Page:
Physico-chemical and structural characterization of a new pharmaceutical target: the human Indoleamine-2,3-dioxygenase 2


Vall Brossa, Berta


L-Tryptophan (L-Trp) is an essential but also the least abundant amino acid. In the nature, it can be metabolized through different pathways. A small amount of our dietary L-Trp is degraded to synthesize proteins in the body. About 5% is used to synthesize serotonin and melatonin through the serotonin pathway, but the vast majority of it, ~95%, is metabolized through the kynurenine pathway (KP). The first and rate-limiting reaction of the KP, the conversion of L-Trp to N-formyl-kynurenine (NFK), is catalyzed by the enzymes indoleamine 2,3-dioxygenase (hIDO1, hIDO2). The KP produces many biologically active metabolites. Its final product, nicotinamide adenine dinucleotide (NAD+), plays a critical role in a wide range of cellular reactions. Unfortunately, the central role of this pathway can also be disastrous. The resulting shortage of L-Trp as well as generated kynurenine metabolites affect the activity of the immune and central nervous system. In the context detailed previously, the objectives of this master thesis are divided into two main blocks. A first part that consists in the production, the purification and the physico-chemical characterization of WT hIDO2. The second block destined to the structural characterization of the protein using crystallography that will later help the design of innovative inhibitors for this therapeutic target.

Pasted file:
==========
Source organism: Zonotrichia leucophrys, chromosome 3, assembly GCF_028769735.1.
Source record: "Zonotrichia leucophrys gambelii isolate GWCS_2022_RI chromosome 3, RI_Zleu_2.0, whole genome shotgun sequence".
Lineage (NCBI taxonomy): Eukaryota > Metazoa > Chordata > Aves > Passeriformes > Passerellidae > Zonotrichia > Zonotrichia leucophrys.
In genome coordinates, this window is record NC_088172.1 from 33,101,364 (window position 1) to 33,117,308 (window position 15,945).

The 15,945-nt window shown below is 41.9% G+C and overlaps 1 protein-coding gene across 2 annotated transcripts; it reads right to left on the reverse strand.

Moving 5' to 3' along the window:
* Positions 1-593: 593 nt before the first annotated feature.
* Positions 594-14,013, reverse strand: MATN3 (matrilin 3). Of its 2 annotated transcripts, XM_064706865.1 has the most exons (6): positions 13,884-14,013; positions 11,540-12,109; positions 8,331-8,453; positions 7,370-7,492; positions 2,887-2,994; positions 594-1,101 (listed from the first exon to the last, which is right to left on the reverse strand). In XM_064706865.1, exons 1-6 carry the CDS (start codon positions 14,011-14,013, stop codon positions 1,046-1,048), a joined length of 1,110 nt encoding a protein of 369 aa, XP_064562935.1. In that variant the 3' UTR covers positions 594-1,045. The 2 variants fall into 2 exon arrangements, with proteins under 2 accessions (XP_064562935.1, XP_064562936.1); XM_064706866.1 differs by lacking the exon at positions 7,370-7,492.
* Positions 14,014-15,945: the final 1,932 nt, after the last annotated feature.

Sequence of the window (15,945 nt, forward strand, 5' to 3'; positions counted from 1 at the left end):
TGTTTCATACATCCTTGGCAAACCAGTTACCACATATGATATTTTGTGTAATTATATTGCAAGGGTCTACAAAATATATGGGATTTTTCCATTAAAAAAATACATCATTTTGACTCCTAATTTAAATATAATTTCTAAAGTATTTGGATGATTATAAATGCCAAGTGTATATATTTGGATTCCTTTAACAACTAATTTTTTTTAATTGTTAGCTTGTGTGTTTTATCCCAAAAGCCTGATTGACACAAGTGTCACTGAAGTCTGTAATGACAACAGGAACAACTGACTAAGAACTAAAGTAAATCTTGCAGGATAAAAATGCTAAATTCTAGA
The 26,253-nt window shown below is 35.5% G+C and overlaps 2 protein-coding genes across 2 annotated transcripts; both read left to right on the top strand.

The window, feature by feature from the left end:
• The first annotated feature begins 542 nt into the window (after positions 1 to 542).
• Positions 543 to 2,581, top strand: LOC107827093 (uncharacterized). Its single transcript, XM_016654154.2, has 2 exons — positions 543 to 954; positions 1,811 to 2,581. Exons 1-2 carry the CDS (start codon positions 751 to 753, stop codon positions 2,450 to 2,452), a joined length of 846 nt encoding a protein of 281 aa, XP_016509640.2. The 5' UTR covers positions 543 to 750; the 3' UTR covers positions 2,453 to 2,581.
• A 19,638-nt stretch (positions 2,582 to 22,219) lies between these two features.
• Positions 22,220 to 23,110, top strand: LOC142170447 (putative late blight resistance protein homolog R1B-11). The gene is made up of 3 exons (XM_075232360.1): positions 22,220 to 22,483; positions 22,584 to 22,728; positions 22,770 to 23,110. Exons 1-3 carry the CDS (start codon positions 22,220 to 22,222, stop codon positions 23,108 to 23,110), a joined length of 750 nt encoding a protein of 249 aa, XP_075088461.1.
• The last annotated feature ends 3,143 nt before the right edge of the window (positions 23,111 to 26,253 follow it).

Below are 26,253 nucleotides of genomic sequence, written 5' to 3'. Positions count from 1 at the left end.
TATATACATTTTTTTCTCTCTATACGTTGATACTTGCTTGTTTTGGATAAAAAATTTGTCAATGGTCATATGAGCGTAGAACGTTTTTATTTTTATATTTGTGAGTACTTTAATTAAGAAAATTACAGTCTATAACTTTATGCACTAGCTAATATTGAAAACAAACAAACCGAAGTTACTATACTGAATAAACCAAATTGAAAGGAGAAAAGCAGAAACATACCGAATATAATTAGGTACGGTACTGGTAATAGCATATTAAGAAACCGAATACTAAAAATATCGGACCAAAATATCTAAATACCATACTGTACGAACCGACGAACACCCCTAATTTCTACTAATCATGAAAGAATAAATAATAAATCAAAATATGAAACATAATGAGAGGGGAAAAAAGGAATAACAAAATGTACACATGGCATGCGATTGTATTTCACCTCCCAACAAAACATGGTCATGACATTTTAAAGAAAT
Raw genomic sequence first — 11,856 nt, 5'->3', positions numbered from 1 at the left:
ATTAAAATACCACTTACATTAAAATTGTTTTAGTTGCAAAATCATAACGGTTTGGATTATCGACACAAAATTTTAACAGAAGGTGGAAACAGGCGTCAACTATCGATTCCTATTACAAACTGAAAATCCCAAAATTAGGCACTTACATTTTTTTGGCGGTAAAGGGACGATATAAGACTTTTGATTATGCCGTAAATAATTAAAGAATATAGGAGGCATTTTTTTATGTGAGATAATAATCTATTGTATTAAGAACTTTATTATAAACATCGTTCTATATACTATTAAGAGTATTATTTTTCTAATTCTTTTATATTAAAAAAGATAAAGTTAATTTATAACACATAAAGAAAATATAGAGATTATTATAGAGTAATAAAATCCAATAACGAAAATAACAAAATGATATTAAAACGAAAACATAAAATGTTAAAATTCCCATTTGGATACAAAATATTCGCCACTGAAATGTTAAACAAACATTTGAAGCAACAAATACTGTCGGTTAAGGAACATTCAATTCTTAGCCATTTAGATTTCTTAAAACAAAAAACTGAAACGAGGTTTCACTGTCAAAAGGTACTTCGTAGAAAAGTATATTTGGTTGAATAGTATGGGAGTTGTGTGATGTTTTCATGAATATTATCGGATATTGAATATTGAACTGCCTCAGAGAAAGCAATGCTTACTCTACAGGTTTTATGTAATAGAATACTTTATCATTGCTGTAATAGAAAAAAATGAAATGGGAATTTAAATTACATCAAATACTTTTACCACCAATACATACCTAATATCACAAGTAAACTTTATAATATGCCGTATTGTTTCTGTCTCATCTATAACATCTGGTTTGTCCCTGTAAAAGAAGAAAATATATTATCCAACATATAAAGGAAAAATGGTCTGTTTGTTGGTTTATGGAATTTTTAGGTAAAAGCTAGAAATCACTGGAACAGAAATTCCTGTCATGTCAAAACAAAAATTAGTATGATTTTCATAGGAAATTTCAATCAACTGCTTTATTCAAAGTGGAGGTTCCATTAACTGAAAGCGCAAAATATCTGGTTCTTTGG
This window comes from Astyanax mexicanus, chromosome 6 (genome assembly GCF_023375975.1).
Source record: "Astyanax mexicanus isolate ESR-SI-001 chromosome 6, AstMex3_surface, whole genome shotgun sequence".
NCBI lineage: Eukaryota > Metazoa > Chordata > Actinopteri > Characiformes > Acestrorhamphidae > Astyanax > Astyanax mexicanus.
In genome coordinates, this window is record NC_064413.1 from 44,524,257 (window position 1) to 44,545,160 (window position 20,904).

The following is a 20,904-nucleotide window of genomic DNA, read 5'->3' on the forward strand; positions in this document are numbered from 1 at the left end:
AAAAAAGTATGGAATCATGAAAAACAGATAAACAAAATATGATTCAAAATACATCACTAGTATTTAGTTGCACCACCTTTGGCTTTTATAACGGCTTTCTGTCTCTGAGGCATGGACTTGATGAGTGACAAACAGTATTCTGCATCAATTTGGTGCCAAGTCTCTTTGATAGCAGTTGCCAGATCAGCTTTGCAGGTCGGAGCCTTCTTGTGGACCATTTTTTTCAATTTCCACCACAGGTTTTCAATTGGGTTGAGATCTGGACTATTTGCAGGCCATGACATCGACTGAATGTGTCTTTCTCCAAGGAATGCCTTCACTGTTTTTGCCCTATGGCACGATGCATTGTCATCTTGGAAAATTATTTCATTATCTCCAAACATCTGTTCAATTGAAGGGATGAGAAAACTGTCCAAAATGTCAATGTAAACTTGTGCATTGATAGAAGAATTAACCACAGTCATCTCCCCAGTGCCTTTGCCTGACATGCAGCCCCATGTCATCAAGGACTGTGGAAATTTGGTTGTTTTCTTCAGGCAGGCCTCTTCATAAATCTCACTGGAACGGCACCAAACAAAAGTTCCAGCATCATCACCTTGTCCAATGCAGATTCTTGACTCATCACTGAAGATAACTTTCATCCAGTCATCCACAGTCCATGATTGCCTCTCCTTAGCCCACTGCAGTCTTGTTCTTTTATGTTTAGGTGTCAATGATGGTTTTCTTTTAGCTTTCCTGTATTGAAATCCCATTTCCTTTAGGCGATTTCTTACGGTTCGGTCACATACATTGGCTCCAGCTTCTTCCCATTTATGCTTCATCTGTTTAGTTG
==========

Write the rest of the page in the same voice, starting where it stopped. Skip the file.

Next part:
Wouters, Johan
Mirgaux, Manon


IQS SE - Undergraduate Program in Chemistry